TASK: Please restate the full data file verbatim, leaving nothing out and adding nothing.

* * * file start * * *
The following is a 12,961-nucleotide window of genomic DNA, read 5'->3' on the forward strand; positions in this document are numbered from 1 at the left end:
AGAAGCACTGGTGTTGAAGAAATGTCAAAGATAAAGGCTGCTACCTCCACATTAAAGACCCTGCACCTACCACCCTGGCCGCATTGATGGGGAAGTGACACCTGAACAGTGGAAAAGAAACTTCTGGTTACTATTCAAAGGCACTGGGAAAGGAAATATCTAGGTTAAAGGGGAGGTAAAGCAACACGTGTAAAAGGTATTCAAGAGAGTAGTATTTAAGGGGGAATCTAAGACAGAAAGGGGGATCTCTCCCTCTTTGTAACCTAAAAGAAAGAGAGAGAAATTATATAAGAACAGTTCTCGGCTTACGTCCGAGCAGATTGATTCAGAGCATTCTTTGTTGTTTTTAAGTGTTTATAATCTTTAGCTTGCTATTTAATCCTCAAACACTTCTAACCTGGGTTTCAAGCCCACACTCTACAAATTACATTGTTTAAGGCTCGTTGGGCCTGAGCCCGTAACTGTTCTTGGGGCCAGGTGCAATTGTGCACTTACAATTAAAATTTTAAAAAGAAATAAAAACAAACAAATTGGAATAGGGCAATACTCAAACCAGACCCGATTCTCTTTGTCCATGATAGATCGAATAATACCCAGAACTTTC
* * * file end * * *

The following is a 12,961-nucleotide window of genomic DNA, read 5'->3' on the forward strand; positions in this document are numbered from 1 at the left end:
AGAAGCACTGGTGTTGAAGAAATGTCAAAGATAAAGGCTGCTACCTCCACATTAAAGACCCTGCACCTACCACCCTGGCCGCATTGATGGGGAAGTGACACCTGAACAGTGGAAAAGAAACTTCTGGTTACTATTCAAAGGCACTGGGAAAGGAAATATCTAGGTTAAAGGGGAGGTAAAGCAACACGTGTAAAAGGTATTCAAGAGAGTAGTATTTAAGGGGGAATCTAAGACAGAAAGGGGGATCTCTCCCTCTTTGTAACCTAAAAGAAAGAGAGAGAAATTATATAAGAACAGTTCTCGGCTTACGTCCGAGCAGATTGATTCAGAGCATTCTTTGTTGTTTTTAAGTGTTTATAATCTTTAGCTTGCTATTTAATCCTCAAACACTTCTAACCTGGGTTTCAAGCCCACACTCTACAAATTACATTGTTTAAGGCTCGTTGGGCCTGAGCCCGTAACTGTTCTTGGGGCCAGGTGCAATTGTGCACTTACAATTAAAATTTTAAAAAGAAATAAAAACAAACAAATTGGAATAGGGCAATACTCAAACCAGACCCGATTCTCTTTGTCCATGATAGATCGAATAATACCCAGAACTTTC